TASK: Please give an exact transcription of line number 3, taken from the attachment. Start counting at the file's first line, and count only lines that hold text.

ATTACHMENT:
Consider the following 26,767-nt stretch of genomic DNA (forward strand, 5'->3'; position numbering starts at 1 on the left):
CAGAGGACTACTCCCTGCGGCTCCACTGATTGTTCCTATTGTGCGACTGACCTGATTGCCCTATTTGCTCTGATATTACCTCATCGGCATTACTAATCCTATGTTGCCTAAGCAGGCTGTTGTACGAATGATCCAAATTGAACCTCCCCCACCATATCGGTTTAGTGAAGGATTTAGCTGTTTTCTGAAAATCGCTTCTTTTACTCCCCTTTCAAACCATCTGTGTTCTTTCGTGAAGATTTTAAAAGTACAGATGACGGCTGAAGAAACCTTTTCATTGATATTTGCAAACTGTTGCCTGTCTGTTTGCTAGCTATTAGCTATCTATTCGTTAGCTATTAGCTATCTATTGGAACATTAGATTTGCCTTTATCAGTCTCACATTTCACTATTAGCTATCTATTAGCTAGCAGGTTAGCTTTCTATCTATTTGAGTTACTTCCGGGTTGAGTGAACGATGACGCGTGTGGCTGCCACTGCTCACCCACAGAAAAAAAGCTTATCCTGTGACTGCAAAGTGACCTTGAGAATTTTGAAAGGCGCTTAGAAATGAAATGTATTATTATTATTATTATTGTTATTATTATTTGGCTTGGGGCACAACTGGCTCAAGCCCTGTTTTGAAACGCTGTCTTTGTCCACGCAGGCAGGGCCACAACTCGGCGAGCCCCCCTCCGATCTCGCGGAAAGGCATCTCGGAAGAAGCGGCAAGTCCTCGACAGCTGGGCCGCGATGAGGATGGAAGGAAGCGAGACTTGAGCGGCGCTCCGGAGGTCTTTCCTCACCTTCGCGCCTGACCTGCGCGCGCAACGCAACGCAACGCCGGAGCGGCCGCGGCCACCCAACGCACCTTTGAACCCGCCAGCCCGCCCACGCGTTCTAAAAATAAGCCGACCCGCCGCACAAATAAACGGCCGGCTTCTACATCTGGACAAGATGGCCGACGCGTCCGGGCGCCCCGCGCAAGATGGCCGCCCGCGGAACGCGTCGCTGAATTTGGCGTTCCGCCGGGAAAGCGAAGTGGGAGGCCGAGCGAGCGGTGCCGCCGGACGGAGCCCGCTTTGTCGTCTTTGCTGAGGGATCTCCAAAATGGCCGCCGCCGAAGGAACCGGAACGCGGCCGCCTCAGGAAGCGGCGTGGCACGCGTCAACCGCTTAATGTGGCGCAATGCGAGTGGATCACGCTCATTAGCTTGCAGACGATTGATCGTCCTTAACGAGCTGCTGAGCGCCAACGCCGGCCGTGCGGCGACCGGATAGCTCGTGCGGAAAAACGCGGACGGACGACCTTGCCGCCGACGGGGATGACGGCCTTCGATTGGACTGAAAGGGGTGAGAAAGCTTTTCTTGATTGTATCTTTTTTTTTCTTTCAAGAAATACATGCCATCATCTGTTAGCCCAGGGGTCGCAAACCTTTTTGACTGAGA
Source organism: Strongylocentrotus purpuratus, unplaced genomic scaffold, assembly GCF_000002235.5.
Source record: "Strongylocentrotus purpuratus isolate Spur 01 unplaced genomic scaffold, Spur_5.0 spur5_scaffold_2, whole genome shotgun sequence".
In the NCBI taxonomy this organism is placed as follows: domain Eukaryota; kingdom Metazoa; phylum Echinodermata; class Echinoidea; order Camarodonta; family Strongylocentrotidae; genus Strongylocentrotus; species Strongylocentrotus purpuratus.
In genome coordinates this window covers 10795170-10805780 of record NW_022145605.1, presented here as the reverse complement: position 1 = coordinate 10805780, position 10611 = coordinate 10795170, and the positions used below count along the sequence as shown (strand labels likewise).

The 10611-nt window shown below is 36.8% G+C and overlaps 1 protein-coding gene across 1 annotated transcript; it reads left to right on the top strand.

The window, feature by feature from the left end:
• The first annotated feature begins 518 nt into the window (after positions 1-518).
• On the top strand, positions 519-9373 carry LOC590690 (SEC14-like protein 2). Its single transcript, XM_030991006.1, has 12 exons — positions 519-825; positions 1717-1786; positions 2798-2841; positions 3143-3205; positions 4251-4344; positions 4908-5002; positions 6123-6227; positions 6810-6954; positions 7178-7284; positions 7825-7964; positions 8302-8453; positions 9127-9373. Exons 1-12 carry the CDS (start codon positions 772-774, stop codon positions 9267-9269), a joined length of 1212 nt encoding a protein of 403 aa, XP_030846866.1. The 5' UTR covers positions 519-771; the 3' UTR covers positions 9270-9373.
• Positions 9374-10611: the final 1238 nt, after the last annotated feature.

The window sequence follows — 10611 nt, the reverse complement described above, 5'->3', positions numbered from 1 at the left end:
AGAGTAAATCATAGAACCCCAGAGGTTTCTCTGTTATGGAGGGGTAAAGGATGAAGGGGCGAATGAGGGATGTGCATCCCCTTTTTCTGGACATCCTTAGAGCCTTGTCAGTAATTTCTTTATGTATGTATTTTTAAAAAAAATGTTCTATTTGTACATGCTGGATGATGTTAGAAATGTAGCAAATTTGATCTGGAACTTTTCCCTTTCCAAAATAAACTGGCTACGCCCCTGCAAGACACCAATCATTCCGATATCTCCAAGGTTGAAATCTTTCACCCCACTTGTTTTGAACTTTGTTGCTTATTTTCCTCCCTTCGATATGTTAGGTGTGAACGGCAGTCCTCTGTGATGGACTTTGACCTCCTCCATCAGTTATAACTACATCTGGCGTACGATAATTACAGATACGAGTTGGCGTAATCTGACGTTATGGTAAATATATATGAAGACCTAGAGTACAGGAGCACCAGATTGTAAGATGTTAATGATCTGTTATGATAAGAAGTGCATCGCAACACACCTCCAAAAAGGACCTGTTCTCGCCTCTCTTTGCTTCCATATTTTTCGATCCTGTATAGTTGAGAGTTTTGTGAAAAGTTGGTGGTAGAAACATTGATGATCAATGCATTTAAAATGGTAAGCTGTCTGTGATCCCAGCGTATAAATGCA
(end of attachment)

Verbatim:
Source organism: Strongylocentrotus purpuratus, unplaced genomic scaffold, assembly GCF_000002235.5.